• The Ministry of New and Renewable Energy, Government of India is implementing this programme for providing financial support for electrification of those remote unelectrified census villages and unelectrified hamlets of electrified census villages where grid-extension is either not feasible or not cost effective and are not covered under DDUGJY.
  • Such villages are provided basic facilities for electricity / lighting through various renewable energy sources.
  • Small Hydro Power Generation systems, biomass gasification-based electricity generation systems, solar photovoltaic power plants, etc., in distributed power generation mode may be used depending upon the availability of resources for generation of required electricity.


Village Energy Security programme:

  • The objective of the project is to go beyond electrification by addressing the total energy requirements for cooking, electricity, and motive provide access to electricity through renewables to households in remote villages and hamlets, which are not likely to get covered through grid extension.
  • The projects on village energy security are taken up with a view to demonstrate the techno-economic parameters of the village energy security plan, provide operational experience, mobilize local communities and firm up the institutional arrangements.
  • Area of coverage: The projects would be undertaken in unelectrified remote villages and hamlets that are not likely to be electrified through conventional means.


Pradhan MantriSahajBijliHarGharYojana –“Saubhagya”:

  • Launched in 2017.
  • It will provide the required financial assistance for strengthening and improvement of infrastructure in the power sector.
  • Pradhan MantriSahajBijliHarGharYojana, or Saubhagya, to ensure electrification of all willing households in the country in rural as well as urban areas.


Salient features of Pradhan MantriSahajBijliHarGharYojana –“Saubhagya”

  • To ensure electrification of all willing households in the country in rural as well as urban areas.
  • The beneficiaries for free electricity connections would be identified using Socio Economic and Caste Census (SECC) 2011 data.
  • The solar power packs of 200 to 300 WP with battery bank for un-electrified households located in remote and inaccessible areas, comprises of Five LED lights, One DC fan, One DC power plug. It also includes the Repair and Maintenance (R&M) for 5 years.


National Rural Electrification Policy, 2006:

The National Rural Electrification Policy was notified in compliance with Sections 4 & 5 of the Electricity Act, 2003 by the Central Government.

  • Goals include provision of access to electricity to all households by the year 2009, quality and reliable power supply at reasonable rates, and minimum lifeline consumption of 1 unit/household/day as a merit good by year 2012.
  • For villages/habitations where grid connectivity would not be feasible or not cost effective, off-grid solutions based on stand-alone systems may be taken up for supply of electricity.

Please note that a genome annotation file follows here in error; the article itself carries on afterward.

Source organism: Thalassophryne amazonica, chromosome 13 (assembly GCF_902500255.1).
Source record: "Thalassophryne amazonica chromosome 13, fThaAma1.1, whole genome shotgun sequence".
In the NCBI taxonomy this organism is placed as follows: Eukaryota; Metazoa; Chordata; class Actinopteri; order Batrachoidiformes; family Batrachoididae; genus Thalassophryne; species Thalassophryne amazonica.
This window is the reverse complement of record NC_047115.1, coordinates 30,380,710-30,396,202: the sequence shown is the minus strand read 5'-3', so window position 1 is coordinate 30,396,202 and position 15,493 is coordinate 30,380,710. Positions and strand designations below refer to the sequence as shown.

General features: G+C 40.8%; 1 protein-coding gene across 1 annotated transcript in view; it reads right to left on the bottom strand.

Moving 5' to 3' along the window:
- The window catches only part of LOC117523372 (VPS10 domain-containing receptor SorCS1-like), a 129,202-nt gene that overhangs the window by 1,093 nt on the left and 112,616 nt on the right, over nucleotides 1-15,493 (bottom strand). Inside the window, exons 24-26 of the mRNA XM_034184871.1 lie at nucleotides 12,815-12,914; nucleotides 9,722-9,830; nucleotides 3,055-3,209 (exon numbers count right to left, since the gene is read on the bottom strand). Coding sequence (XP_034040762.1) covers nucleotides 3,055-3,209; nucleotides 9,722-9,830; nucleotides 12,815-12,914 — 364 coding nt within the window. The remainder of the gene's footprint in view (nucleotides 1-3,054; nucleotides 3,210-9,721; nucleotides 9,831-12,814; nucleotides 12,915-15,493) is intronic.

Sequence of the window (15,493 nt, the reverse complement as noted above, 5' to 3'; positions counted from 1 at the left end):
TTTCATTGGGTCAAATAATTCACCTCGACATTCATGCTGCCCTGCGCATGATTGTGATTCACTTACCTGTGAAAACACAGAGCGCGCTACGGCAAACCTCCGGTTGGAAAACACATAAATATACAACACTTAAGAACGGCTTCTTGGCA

• State government should, within 6 months, prepare and notify a rural electrification plan which should map and detail the electrification delivery mechanism.
  • Gram panchayat shall issue the first certificate at the time of the village becoming eligible for declaration as electrified.
  • The state government should set up a committee at the district level within 3 months, under the chairmanship of chairperson of the ZillaPanchayat and with representations from district level agencies, consumer associations, and important stakeholders with adequate representation of women.
  • The district committee would coordinate and review the extension of electrification in the district and consumer satisfaction, etc.
  • Panchayat Raj institutions would have a supervisory / advisory role.
  • Institutional arrangements for backup services and technical support to systems based on non-conventional sources of energy will have to be created by the state government.


Rural Electrification Challenges in India:

  • Non-uniformly electrified
  • Poor planning
  • Electricity Theft
  • Poor infrastructure for electrical transmissions
  • Lack of political will
  • Incomplete Coverage
  • Faulty/Incomplete Data
  • Time Consumption & Difficult Procedure
  • Low Demand & Low Consumption
  • Less use of Renewable Energy Resources
    • Solar Energy
    • Wind Energy
    • Hydro Energy


Way forward:

  • To address these issues, emphasis is being laid on ensuring accurate meter readings.
  • Several discoms have introduced spot billing with hand-held devices for single-phase meters.
  • For three-phase meters, the discoms have adopted measures such as remote meter reading, spot billing and kVAh billing.
  • In addition, officers have been employed to record reasons for unusually high or low consumption levels, in an attempt to identify any cases of theft or meter tampering.
  • In addition, discoms have been encouraging digital payments by launching mobile applications or web portals for billing purposes.
  • A few utilities have also collaborated with village-level self-help groups for revenue collection and theft tracking.
  • It can be provided at concessional rates to distribution companies for reliable supply in designated rural areas.
  • To promote economic activity, small enterprises with consumption of about 300 units should be assured affordable tariff.
  • For community facilities like health centres in want of reliable supply, schemes to deploy kilowatt size solar plants with battery backup could be planned.
  • Technology-led initiatives like prepaid meters, smart meters and direct benefit transfer should be attempted as pilot projects before scaling up.


Sample Question:

“Centre government has announced that the country has achieved 100% of village electrification. But That Doesn’t Mean Everyone Has Power” comment.